The differences in geographical backgrounds are reflected in the first languages/dialects the migrants use. Whilst most people are inclined to think that Chinese people speak either Mandarin or Cantonese, the “real thing” on the ground is a little more complex. Although Mandarin is the national tongue, many Chinese themselves cannot speak it (A 2005 survey conducted in Mainland China finds 48% of its citizens cannot speak Mandarin). For those in the UK, whilst most arrivals from outside Mainland China speak Cantonese, a small proportion of older people still use Hakka and some other dialects as their first or only language, such as Chaozhou, Hockian, Wei-Tou, Taishan and Shanghainese. Communication can be difficult even between individuals if they do not use the same dialect. In the meantime, it is useful to point out also, that many people from the older generation cannot read and write Chinese. This is particularly obvious with female elders whom, for social and cultural reasons, were given very little chance to receive formal education in olden day China.

So, lack of formal education is not just a case for women; it’s a problem for many of their male counterparts, too. Illiteracy is therefore a social problem in general. As noted, dementia is a comparatively new concept to Chinese people; and what’s more, the disease has been translated in to the Chinese language as something that projects a rather negative image. Not only are there different versions in different Chinese speaking countries/regions, but all the terms, to different degrees, are derogatory and stigmatizing; when translated back in to English, they literally mean something like “the crazy stupid old person disease” (痴呆症or 老年痴呆症). Clearly, using such terms to describe the illness do more harm than good as far as health promotion is concerned. They are incorrect and even add further psychological pressures to the person living with it, putting off s/he from seeking advice and help. So the very first task of our Dementia Awareness & Support Project was to put this right, by retranslating the term with a more close-to-source meaning, non-derogatory and easy to understand Chinese term. After some consultation and research, we came up with 退智症 (or Tui-Zhi-Zheng in the Chinese Pinyin system). This new term literally denotes a slow and gradual decrease of mental capacity. It does not suggest any link between the disease and age (which is not in the original English term anyway). Using this new term, the Project has subsequently produced in Chinese a dementia booklet published by Alzheimer’s Research UK, and distributing thousands of copies in London and some other UK cities.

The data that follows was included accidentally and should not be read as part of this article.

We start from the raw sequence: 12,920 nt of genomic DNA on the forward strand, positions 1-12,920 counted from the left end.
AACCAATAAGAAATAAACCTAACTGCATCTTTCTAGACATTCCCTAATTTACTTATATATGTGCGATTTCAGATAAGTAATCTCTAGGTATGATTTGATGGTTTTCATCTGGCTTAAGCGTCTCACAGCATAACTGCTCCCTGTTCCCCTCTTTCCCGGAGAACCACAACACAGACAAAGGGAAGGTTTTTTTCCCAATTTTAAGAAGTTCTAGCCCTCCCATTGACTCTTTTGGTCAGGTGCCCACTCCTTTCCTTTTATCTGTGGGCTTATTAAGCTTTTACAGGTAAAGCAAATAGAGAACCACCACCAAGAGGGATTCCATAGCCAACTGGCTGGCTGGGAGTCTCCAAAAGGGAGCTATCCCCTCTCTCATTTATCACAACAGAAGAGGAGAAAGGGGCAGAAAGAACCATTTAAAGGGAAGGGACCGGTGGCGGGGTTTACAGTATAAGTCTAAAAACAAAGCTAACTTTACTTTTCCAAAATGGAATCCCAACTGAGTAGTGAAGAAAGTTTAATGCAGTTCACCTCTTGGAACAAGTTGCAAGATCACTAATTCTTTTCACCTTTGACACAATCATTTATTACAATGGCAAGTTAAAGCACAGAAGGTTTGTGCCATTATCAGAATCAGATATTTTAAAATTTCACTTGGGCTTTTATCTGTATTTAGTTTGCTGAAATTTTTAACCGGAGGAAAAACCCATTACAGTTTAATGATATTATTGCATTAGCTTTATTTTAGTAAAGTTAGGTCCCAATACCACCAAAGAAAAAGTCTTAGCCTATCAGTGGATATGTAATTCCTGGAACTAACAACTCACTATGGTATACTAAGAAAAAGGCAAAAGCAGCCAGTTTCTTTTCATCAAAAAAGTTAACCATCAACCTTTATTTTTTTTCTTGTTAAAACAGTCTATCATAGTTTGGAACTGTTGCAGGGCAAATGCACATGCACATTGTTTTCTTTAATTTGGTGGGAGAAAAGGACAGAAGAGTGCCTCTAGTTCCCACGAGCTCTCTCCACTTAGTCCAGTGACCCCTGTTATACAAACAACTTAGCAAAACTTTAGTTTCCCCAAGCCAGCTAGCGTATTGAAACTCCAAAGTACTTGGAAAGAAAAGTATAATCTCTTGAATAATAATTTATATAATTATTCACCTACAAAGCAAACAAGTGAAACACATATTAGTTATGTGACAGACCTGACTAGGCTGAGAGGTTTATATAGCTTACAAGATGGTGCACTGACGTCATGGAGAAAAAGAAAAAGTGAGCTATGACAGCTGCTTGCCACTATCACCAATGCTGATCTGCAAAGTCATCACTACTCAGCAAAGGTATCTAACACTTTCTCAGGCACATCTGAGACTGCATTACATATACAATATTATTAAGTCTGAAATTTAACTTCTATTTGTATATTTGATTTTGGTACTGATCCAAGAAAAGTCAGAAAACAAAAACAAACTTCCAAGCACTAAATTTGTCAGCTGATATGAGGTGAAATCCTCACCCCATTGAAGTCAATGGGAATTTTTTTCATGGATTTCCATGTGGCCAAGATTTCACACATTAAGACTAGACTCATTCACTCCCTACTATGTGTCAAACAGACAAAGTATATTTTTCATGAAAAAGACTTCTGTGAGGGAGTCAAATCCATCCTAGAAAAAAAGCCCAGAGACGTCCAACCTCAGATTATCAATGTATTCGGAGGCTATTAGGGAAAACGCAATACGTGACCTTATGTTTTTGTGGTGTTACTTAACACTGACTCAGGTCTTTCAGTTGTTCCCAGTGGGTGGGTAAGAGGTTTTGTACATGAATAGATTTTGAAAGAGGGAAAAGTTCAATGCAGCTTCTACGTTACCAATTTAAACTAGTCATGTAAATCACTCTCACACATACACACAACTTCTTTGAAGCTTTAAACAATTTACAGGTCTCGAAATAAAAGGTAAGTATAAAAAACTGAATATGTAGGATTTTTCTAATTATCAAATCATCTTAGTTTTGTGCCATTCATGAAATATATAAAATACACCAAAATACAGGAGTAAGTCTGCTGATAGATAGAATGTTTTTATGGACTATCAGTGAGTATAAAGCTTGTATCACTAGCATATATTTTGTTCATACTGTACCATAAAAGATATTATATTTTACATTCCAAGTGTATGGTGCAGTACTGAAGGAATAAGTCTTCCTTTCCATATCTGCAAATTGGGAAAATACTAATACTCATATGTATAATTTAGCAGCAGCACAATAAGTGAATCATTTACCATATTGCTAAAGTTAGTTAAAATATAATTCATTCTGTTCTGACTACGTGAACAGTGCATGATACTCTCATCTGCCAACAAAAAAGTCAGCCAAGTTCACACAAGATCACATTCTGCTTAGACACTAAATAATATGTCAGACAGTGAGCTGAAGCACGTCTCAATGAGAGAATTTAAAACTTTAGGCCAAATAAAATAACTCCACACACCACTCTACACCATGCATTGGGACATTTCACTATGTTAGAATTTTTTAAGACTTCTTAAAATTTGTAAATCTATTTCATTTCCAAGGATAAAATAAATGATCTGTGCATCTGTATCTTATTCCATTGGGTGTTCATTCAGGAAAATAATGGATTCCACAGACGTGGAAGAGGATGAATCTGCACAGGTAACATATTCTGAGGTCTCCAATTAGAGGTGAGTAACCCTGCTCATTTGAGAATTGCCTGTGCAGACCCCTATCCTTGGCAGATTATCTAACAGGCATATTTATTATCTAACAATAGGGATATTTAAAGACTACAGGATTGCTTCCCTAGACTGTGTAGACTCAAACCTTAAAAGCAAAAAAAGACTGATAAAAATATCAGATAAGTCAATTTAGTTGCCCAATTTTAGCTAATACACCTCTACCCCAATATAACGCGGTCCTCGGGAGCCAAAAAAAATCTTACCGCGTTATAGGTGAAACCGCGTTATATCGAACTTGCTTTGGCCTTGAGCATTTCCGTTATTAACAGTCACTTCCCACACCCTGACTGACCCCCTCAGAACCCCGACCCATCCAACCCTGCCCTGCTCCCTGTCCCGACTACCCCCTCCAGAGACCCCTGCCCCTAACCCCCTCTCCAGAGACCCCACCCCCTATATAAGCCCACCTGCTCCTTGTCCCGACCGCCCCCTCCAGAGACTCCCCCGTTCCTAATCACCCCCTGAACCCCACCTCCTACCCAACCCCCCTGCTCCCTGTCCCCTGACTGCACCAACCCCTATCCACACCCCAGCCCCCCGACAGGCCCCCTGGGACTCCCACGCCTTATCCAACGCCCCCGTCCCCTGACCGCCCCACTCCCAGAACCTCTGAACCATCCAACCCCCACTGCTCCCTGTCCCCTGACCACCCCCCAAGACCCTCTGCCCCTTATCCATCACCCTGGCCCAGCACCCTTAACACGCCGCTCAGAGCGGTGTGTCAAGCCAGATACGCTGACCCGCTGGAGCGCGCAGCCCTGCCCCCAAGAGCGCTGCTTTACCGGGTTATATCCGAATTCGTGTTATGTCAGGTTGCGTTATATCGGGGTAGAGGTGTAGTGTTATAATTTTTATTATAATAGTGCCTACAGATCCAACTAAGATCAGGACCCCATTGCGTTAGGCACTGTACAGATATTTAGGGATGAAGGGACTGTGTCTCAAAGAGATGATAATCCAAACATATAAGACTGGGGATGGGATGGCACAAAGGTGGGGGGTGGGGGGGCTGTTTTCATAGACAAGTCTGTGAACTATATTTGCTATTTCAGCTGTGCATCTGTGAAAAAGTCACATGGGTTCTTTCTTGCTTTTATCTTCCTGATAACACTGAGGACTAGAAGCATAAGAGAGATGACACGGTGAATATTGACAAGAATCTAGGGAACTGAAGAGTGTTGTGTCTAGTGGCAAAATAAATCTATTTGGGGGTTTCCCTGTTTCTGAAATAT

In a bid to promote the new term, which aims to reduce, and eventually eliminate, the stigma attached to dementia, we have also publicized information widely through channels that would reach the Chinese community more directly. Relevant bulletins were printed in local Chinese newspapers, announcements were made in a local Chinese radio station and interview clips were shown on a London based Chinese TV station (which unfortunately terminated broadcasting in 2015).